Traditionally, the effect of dust in attenuating stellar light in galaxies has been quantified purely empirically by statistical analysis of the variation of optical surface brightness with inclination. However, this variation is small in comparison with the scatter, so that this method is not useful for estimating the attenuation of light in individual galaxies. For this reason, there has always been a strong incentive to develop models for the attenuation of stellar light in galaxies. With the development of radiative transfer calculations on high speed computers, such models have become a practical possibility. The problem, however, has been to identify realistic geometries for stars and dust, since, as demonstrated in this review, these are not well constrained by optical data alone. Consequently, until very recently, models for attenuation have largely concentrated on evaluating the effect different choices for the geometries of stars and dust would have on the attenuation. The geometry was varied to investigate the effect of the inclusion or non-inclusion of different structures, such as clumps or bulges, as well as simply to investigate the effects of varying the parameters of structures, such as scalelengths and scaleheights of disks of dust and stars.
This type of work was done by Bianchi , Ferrara et al. , Baes & Dejonghe  and Pierini et al. . For example Ferrara et al. provided an atlas of dust attenuation calculated as a function of geometry, inclination, dust optical depth, and extinction properties. This atlas is available in electronic format. As an application they compared the predicted variation of apparent magnitude with inclination with the observed one. Pierini et al.  investigated the effect of the dust being distributed in "passive" clumps (as defined in Sect. 5), rather than homogeneously. In this work the large scale distributions of stars and dust and the dust-type were fixed, and the attenuation characteristics of the bulge and disk as seen through the whole distribution of dust were calculated separately.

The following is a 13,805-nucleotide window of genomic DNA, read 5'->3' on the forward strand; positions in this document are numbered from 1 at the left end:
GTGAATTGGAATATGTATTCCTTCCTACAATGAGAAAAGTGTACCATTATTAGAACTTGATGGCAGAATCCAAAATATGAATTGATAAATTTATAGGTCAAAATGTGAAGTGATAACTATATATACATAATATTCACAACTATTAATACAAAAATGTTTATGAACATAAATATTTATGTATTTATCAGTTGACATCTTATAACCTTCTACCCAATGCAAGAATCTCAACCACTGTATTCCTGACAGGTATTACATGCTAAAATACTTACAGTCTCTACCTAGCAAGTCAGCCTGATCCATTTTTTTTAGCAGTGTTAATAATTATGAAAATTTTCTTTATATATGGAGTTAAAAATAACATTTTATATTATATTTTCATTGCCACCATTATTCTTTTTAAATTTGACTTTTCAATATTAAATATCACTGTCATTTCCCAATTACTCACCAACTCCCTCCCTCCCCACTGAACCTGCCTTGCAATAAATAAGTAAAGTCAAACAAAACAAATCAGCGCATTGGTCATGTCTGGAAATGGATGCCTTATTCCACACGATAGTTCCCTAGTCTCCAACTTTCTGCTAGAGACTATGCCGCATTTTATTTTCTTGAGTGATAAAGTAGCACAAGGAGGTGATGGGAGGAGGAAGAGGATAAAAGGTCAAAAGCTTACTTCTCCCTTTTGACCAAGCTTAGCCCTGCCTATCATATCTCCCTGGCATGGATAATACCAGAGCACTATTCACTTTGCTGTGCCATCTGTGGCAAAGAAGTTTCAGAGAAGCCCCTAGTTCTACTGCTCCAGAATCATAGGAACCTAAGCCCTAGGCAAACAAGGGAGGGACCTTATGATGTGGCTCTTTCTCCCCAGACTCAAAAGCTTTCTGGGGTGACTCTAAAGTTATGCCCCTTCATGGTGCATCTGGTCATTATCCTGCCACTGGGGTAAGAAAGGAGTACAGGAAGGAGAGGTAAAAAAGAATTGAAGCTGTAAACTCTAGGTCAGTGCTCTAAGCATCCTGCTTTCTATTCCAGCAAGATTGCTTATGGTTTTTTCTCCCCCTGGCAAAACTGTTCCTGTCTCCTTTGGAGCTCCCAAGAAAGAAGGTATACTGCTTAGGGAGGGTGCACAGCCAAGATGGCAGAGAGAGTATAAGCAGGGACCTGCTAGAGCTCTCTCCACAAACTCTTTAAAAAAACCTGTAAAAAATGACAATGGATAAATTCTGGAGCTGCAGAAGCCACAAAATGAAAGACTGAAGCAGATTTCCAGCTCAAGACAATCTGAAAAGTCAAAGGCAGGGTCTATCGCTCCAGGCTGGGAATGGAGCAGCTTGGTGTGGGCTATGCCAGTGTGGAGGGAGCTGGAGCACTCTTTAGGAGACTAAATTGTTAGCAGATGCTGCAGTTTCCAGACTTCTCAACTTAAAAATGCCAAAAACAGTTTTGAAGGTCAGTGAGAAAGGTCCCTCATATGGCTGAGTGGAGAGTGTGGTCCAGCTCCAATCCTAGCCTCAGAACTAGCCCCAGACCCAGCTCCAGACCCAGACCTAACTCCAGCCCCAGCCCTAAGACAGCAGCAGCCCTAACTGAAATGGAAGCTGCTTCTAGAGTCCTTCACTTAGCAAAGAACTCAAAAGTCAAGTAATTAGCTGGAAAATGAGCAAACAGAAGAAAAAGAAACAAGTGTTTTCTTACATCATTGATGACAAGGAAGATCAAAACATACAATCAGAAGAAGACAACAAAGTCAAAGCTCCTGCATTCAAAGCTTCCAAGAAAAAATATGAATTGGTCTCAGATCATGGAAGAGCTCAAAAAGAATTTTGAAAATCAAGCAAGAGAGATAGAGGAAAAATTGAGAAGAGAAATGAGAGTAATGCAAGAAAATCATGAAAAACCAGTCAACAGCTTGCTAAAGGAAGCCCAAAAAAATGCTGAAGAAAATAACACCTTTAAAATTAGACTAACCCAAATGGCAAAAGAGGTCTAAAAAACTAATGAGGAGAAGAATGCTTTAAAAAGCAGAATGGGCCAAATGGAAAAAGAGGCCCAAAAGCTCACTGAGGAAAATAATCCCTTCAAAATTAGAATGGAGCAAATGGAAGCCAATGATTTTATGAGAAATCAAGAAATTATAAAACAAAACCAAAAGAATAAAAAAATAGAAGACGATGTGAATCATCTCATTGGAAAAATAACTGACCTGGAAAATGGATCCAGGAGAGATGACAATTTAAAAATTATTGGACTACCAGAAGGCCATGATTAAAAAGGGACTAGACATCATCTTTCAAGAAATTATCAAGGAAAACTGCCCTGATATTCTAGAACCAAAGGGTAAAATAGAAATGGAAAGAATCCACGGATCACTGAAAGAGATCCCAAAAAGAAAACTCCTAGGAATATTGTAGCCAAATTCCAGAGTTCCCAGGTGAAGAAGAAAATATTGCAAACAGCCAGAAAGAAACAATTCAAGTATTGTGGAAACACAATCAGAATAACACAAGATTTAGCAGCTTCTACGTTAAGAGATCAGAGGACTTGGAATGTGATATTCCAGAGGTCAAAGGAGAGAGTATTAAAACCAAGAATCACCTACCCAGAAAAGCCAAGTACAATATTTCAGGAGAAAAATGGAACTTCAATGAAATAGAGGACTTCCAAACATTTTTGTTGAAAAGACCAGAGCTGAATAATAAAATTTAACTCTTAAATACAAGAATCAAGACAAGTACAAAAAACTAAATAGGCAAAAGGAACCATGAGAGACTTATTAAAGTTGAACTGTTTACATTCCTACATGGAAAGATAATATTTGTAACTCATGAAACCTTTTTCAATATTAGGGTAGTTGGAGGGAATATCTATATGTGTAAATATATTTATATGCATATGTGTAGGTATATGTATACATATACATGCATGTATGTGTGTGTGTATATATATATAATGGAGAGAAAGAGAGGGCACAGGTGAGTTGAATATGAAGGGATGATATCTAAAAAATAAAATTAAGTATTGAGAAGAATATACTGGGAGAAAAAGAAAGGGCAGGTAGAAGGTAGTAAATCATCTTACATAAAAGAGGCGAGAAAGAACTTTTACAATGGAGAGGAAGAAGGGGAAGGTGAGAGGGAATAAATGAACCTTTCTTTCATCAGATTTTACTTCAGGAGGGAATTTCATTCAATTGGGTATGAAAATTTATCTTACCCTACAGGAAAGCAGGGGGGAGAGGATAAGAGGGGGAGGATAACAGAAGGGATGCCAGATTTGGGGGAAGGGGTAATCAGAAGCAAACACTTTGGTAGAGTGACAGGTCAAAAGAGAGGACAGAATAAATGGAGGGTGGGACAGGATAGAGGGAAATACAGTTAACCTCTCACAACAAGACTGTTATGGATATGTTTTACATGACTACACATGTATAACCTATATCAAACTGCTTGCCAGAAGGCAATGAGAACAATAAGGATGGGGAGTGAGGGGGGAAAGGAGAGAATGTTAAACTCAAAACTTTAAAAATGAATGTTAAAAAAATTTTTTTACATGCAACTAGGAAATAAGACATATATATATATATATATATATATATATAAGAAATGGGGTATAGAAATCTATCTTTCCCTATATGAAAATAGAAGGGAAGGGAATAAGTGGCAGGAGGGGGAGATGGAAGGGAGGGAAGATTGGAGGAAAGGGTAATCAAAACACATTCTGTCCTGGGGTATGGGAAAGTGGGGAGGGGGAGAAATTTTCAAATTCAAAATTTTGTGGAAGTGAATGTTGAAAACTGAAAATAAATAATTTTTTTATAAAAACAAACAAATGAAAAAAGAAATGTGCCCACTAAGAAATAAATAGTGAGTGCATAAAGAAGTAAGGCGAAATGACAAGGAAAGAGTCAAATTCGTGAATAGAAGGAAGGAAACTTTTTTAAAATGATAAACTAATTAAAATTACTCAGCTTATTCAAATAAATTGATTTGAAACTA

The recent development of models which reproduce the observed optical/FIR/submm SEDs and the surface brightness distributions in both optical and FIR range means that the geometry of stars and dust is no longer a free choice, but should conform to the solution adopted by these models. Such an approach was taken by Tuffs et al. , who used the SED model of Popescu et al.  to calculate the attenuation of stellar light in spiral galaxies. Unlike previous studies of attenuation, this model incorporates a second disk of dust and "active" clumps. These new elements affect both the inclination and wavelength dependence of attenuation. In order to make the model applicable to a wide range of bulge-to-disk ratios and degrees of clumpiness, separate calculations were done for the main stellar components: older stellar disk, young stellar disk and bulge, each seen through two dust disks, while the clumpy component was treated analytically. In Fig. 15 we show examples of attenuation curves taken from Tuffs et al. . For all geometrical components there is an obvious increase in attenuation with increasing inclination, with the exception of the attenuation of the bulge when the inclination approaches the edge-on view. Also, the increase in attenuation with increasing inclination is stronger for larger face-on opacities than for lower ones, irrespective of geometry or wavelength. These solutions of attenuation as a function of inclination, opacity and wavelength are available in electronic format for general use by the community. These data can be used to construct attenuation curves for any combination of bulge-to-disk ratio and clumpiness factor. The effect of varying the bulge-to-disk ratio is one of the most important factors in shaping the attenuation curves in the optical/NIR range. In general, ignoring the presence of bulges can lead to a systematic overestimate of the opacity of disks. Also the effect of varying the clumpiness factor is one of the most important factors in shaping the attenuation curves in the UV range.
Figure 15. Examples taken from Tuffs et al.  of the dependence of attenuation (m) on inclination (i) for the main stellar components their model: disk (top left), bulge(top right), and thin disk (bottom left and right). The examples are plotted for the B band for the disk and bulge, and both for the B band and UV 1350Å for the thin disk. Each panel shows (from top to bottom) 7 attenuation curves, corresponding to central face-on B band optical depths of Bf: 8, 4, 2, 1, 0.5, 0.3, and 0.1. The face-on orientation corresponds to 1 - cos(i) = 0.0 and the edge-on orientation corresponds to 1 - cos(i) = 1.0.